This is one of the many scenarios that English and Chinese are reversed. In Chinese, to express the same meaning, 以前 (yǐqián) is placed after the activity, “…. 以前 (yǐqián)”. This whole section ended with 以前 (yǐqián) is a time indicator, and it should be put before the main activity of the sentence. 

Let’s make this sentence correct:

睡觉以前,我学习中文。(shuìjiào yǐqián, wǒ xuéxí zhōngwén.)

9. 我不想这个很重要。(wǒ bùxiǎng zhège hěn zhòngyào.)

“I don’t think this is important” is a common expression to tell people our opinions. The problem arises when English word order is used to speak Chinese, as shown in the example.

Chinese way of saying it seems more logical. It confirms the fact that “I think”, then followed by the conclusion of my thinking, “this is not important”. 

Thus we correct this sentence as following:

我想这个不重要。(wǒ xiǎng zhège bù chóng yào.)

10. 我喜欢中文上课。(wǒ xǐhuān zhōngwén shàngkè.)

In Chinese, there are many words which are compounded with a verb and an object, such as 上课 (shàngkè). A common error students make is to treat this compound as fixed, such as when to express “I like Chinese classes”, students end up a sentence shown as above.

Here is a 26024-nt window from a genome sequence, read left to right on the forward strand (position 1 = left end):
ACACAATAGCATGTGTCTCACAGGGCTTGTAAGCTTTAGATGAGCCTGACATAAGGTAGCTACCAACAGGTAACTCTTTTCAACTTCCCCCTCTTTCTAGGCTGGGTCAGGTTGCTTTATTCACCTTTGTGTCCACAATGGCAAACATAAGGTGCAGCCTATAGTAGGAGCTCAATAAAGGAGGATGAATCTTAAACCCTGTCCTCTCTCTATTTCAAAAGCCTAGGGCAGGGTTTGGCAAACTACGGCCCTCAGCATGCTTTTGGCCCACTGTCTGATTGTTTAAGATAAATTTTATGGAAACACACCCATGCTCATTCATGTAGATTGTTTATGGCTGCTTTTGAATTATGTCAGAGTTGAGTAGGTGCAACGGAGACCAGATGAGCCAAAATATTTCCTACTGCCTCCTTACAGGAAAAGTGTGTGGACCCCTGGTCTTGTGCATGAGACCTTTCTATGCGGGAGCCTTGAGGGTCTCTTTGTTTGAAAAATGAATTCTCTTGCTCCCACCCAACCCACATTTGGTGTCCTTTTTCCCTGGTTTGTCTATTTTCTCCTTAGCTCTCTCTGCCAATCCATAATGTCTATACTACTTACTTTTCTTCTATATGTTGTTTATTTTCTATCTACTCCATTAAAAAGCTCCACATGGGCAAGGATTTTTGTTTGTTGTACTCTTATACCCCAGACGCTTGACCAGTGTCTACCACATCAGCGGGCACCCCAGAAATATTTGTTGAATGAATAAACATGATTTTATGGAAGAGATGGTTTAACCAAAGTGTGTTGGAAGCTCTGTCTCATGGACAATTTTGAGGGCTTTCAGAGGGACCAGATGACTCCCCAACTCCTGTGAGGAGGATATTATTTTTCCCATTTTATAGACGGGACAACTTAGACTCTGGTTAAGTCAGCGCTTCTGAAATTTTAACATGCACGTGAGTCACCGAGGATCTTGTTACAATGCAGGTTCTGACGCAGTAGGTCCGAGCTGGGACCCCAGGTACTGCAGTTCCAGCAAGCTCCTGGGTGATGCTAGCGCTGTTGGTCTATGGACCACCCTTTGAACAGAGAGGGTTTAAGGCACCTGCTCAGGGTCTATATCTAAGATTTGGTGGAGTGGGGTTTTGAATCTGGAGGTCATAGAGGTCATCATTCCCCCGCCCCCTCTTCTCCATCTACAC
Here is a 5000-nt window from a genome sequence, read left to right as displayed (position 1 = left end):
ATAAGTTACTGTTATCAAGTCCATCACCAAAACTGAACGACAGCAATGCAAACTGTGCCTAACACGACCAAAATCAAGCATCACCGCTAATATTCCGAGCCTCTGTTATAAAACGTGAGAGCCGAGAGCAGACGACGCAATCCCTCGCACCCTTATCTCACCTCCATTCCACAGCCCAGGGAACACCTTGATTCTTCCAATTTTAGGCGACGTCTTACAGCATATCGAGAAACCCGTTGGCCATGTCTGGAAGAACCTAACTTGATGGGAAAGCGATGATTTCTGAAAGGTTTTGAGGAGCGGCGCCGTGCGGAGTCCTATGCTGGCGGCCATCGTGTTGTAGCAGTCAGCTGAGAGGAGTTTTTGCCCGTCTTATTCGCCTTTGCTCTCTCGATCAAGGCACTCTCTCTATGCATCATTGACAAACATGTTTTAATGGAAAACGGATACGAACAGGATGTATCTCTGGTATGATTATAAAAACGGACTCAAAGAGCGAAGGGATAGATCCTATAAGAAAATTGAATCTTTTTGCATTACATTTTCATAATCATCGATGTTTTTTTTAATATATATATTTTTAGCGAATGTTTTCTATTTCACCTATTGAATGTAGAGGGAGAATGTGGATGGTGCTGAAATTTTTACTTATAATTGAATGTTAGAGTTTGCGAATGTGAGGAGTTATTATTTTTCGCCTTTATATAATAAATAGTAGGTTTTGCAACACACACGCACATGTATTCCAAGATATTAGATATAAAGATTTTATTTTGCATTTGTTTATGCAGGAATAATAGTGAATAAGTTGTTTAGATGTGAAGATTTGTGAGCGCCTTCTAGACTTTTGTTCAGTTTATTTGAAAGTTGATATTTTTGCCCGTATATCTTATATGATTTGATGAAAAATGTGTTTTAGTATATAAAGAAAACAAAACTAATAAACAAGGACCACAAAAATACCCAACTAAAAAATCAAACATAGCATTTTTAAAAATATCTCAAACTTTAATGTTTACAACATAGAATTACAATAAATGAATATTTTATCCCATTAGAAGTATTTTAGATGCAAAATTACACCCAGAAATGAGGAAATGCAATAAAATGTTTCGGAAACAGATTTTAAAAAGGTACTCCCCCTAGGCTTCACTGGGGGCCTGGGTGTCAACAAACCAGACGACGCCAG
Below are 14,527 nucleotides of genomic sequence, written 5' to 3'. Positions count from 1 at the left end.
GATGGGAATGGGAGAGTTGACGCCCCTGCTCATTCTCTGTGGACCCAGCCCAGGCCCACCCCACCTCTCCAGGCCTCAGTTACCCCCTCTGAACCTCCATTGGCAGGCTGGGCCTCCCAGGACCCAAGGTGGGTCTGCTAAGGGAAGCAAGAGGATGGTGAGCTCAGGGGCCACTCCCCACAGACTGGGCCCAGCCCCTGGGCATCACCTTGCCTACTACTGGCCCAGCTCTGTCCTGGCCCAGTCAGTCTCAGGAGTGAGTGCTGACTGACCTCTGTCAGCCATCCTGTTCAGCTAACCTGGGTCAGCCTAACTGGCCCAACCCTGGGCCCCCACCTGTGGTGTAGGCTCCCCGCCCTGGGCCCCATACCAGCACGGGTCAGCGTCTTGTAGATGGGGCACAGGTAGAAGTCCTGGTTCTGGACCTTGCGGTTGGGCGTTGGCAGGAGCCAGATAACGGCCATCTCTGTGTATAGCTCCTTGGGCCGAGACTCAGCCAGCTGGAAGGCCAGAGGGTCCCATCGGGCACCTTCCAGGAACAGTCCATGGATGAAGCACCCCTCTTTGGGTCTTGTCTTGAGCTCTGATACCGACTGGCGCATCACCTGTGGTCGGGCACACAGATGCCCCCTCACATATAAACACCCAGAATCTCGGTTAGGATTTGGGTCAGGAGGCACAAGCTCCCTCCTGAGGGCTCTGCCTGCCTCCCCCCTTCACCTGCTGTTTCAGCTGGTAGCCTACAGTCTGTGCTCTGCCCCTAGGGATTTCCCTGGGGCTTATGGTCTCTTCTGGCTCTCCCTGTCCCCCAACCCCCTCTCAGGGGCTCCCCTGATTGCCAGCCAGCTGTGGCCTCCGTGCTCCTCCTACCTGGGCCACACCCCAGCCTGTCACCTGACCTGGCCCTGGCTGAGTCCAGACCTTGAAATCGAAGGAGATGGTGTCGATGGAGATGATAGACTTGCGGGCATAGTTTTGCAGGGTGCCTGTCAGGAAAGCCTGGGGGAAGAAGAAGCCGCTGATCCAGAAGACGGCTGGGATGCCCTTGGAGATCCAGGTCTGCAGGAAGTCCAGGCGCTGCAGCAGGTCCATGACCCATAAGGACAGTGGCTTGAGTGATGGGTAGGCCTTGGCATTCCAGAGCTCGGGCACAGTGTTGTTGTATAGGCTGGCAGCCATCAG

To correct the mistake, we need to recognise that the actual object is (kè), and modify it accordingly:

我喜欢上中文课。(wǒ xǐhuān shàng zhōngwén kè.)

11. 我喜欢都日本音乐。(wǒ xǐhuān dōu rìběn yīnyuè.)

(dōu) is translated into “all” in English. Students tend to use (dōu) whenever there is an “all” in the sentence, such as saying “I like all Japanese music”, and use (dōu) where the “all” is, as shown in the example. 

In Chinese, there are two basic words for “all”. One is (dōu) and the other is 所有的 (suǒyǒu de). (dōu) is used before actions or descriptive words, and 所有的 (suǒyǒu de) is used before nouns. 

Thus, we correct the sentence using the right “all”:

我喜欢所有的日本音乐。(wǒ xǐhuān suǒyǒu de rìběn yīnyuè.)

12. 我问她吃饭。(wǒ wèn tā chīfàn.)

(wèn) is translated into “ask” in English. However, in English, “ask” is a versatile word which has many different meanings. Each meaning is corresponding to a different Chinese word. The character (wèn) is only one of them, to express “to ask (a question)” or “to inquire”. In a simple sentence in English, such as “I ask her to have dinner”, using (wèn) will be wrong, as shown in the example.